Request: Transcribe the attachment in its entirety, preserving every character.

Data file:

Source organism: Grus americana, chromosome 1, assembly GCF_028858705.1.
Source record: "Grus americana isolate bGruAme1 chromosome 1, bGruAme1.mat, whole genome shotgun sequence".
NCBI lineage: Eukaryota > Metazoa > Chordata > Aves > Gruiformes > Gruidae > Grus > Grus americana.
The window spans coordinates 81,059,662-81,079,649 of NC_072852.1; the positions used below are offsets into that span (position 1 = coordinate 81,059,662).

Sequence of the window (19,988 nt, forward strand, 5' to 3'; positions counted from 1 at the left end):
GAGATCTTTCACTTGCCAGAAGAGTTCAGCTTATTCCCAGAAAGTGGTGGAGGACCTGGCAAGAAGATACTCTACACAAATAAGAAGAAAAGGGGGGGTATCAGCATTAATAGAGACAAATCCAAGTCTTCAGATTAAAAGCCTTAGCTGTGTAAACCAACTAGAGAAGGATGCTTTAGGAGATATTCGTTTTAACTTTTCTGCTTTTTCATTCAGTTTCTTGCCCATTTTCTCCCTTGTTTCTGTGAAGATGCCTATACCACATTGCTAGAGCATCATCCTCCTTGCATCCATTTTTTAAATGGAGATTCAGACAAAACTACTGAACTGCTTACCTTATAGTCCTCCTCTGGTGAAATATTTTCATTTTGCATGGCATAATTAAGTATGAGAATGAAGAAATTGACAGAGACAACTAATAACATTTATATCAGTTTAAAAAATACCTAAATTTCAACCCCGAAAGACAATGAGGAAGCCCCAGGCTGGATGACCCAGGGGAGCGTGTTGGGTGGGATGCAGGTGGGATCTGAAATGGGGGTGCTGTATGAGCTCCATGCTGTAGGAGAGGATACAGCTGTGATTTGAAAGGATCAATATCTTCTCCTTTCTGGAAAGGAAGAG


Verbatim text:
Source organism: Grus americana, chromosome 1, assembly GCF_028858705.1.
Source record: "Grus americana isolate bGruAme1 chromosome 1, bGruAme1.mat, whole genome shotgun sequence".
NCBI lineage: Eukaryota > Metazoa > Chordata > Aves > Gruiformes > Gruidae > Grus > Grus americana.
The window spans coordinates 81,059,662-81,079,649 of NC_072852.1; the positions used below are offsets into that span (position 1 = coordinate 81,059,662).

Sequence of the window (19,988 nt, forward strand, 5' to 3'; positions counted from 1 at the left end):
GAGATCTTTCACTTGCCAGAAGAGTTCAGCTTATTCCCAGAAAGTGGTGGAGGACCTGGCAAGAAGATACTCTACACAAATAAGAAGAAAAGGGGGGGTATCAGCATTAATAGAGACAAATCCAAGTCTTCAGATTAAAAGCCTTAGCTGTGTAAACCAACTAGAGAAGGATGCTTTAGGAGATATTCGTTTTAACTTTTCTGCTTTTTCATTCAGTTTCTTGCCCATTTTCTCCCTTGTTTCTGTGAAGATGCCTATACCACATTGCTAGAGCATCATCCTCCTTGCATCCATTTTTTAAATGGAGATTCAGACAAAACTACTGAACTGCTTACCTTATAGTCCTCCTCTGGTGAAATATTTTCATTTTGCATGGCATAATTAAGTATGAGAATGAAGAAATTGACAGAGACAACTAATAACATTTATATCAGTTTAAAAAATACCTAAATTTCAACCCCGAAAGACAATGAGGAAGCCCCAGGCTGGATGACCCAGGGGAGCGTGTTGGGTGGGATGCAGGTGGGATCTGAAATGGGGGTGCTGTATGAGCTCCATGCTGTAGGAGAGGATACAGCTGTGATTTGAAAGGATCAATATCTTCTCCTTTCTGGAAAGGAAGAG